Zinio is one of the largest digital magazine companies in the world. They have built their business by offering magazines on mobile devices, like the iPad. Since they were an early launch partner, they remain a fixture in the most popular app categories. They expanded to Android, Windows 8 and have developed a new HTML5 based website to read magazines. Today we caught up with Global EVP/CMO at Zinio Jeanniey Mullen at the American Library Association Mid-Winter Conference.
Zinio has been fervently working on their new Z-Pass subscription model for magazines. You can pick 3 magazines free for 30 days, then pay just $5.00 per month. You aren’t locked into those particular magazines if you want to make a switch every month and just choose three others if you desire. They also offer premium magazines for a small extra fee. This new project has been available on their beta website for the last few months and will do a broader roll-out in the next few months.
Their beta website is a work in progress but they are developing an HTML5 Cloud Reader. This will negate the need to rely on apps to deliver a magazine experience and instead can be read in any web-browser on smartphones, tablets and other things. This aspect of their business is not ready yet for a full launch and needs a bit of work to provide a great user experience.
Zinio has a business has started a new library initiative with Recorded Books in late 2012. Recorded Books is a publisher themselves and has been involved in the library system for almost thirty years. They were the perfect partner for Zinio, because of their clout in the market. Zinio has magazines to sell and most libraries only offer eBooks, Audiobooks and video for their multimedia content. The new partnership has yielded solid results in a short period of time, with over 300 libraries offering digital magazine as of Jan 2013.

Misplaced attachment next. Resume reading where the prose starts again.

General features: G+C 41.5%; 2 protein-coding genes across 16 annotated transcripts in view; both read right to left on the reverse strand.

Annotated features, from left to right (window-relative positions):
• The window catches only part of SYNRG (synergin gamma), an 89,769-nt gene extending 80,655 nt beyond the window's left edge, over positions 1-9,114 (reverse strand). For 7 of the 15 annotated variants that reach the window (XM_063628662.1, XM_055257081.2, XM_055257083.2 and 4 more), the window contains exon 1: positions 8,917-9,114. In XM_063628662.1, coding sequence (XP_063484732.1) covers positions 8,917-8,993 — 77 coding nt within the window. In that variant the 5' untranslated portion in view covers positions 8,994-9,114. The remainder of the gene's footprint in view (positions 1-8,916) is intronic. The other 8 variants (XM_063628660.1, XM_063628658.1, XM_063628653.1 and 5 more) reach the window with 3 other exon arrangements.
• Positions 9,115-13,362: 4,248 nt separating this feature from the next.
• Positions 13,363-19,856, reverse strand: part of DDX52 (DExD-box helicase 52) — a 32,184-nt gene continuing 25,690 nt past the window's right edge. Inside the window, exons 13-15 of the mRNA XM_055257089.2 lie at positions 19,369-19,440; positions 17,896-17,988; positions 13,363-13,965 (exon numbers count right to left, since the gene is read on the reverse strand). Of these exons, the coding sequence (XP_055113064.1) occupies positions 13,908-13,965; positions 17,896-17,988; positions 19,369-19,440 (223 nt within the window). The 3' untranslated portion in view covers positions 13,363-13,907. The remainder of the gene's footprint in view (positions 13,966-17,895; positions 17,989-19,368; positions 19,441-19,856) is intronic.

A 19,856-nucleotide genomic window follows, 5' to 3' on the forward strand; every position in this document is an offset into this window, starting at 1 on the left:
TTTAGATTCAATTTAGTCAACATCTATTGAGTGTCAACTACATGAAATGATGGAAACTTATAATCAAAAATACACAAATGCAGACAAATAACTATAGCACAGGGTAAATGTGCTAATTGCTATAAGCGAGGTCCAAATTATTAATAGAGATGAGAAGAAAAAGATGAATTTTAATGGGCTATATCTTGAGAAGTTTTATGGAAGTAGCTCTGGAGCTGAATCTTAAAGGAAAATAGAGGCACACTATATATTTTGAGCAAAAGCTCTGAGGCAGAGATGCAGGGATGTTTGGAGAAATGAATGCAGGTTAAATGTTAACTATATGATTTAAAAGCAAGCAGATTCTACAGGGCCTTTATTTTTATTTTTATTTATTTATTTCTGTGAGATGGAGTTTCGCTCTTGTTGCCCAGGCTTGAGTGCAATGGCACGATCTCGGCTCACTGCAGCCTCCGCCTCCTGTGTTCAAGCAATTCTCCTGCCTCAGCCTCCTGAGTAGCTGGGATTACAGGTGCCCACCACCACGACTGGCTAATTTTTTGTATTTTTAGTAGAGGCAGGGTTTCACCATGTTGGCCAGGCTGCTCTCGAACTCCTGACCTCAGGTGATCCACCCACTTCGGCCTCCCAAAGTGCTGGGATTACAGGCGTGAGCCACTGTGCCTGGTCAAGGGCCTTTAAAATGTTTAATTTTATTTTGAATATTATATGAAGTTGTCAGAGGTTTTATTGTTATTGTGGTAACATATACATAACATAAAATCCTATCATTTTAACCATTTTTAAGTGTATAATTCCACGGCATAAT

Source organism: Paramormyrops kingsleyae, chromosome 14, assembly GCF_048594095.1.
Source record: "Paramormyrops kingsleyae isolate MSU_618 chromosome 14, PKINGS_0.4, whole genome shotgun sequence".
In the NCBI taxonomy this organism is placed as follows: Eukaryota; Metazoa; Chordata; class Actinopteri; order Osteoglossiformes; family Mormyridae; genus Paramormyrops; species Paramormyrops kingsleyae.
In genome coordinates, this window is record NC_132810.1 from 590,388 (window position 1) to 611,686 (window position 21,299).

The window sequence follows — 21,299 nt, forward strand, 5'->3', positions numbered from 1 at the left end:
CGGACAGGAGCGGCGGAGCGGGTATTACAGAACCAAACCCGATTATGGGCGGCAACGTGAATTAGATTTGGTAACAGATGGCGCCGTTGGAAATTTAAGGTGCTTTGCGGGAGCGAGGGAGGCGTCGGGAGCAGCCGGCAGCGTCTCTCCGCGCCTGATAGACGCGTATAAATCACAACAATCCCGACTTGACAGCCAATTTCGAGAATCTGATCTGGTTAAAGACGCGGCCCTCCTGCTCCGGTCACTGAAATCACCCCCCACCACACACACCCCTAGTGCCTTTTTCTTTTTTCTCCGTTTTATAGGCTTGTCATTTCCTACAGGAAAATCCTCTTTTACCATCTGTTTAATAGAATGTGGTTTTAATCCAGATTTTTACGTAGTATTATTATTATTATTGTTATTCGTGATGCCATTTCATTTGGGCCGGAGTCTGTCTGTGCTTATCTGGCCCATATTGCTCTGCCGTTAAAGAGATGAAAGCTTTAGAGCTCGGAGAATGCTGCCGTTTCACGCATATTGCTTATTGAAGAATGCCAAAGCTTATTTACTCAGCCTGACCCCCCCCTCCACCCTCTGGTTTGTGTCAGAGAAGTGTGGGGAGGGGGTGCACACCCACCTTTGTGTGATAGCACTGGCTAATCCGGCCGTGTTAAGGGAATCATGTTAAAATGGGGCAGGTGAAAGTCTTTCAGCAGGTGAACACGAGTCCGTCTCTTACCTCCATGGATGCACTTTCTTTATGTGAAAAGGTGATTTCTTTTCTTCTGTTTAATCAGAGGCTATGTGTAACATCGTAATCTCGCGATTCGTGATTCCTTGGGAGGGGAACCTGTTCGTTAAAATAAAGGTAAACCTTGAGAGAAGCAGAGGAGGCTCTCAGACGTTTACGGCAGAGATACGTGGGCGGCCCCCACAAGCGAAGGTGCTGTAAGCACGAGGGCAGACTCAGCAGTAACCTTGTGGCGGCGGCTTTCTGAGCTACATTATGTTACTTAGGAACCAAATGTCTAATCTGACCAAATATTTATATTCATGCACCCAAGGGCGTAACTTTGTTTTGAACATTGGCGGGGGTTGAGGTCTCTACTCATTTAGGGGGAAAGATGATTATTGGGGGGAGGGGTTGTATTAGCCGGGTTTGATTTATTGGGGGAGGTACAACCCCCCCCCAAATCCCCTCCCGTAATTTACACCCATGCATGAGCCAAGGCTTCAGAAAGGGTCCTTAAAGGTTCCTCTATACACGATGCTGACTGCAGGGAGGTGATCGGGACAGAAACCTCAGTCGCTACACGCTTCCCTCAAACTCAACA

Zinio and Recorded Books have developed a turnkey content distribution system, not only for libraries, but schools too. Most of the time these institution develop their own front-end and establish their own user credentials to tap into the system for magazines. Schools and libraries can pick and choose what type of content they want. Some elementary schools for example may not want Cosmo, but may want Popular Science. Users of the system can subscribe to as many magazines they wish and part of the service. Zinio currently offers 5500 through their own platform, but only 900 of these are available to purchase for schools and libraries. This has to do with publishing distribution rights and some companies not wanting to opt into this platform.
There is a large debate circulating around the industry with publishing standards. EPUB3 and HTML5 seem to be the two formats that people are trying to standardize. Zinio is betting on HTML5 as the best solution in 2013 to effectively deliver content to as many devices as they can. Recorded Books says that EPUB3 is mainly geared towards books and not really previlant in the magazine world. Interactive content is the future with National Geographic being one of the flag-bearers. Their digital edition has mainly the same content, but on the Zinio platform you have animations of spaceships and also video. You couldn’t do that sort of thing with EPUB3, so it looks like HTML5 is winning out in the magazine sector.
Michael Kozlowski is the Editor in Chief of Good e-Reader. He has been writing about audiobooks and e-readers for the past ten years. His articles have been picked up by major and local news sources and websites such as the CBC, CNET, Engadget, Huffington Post and the New York Times.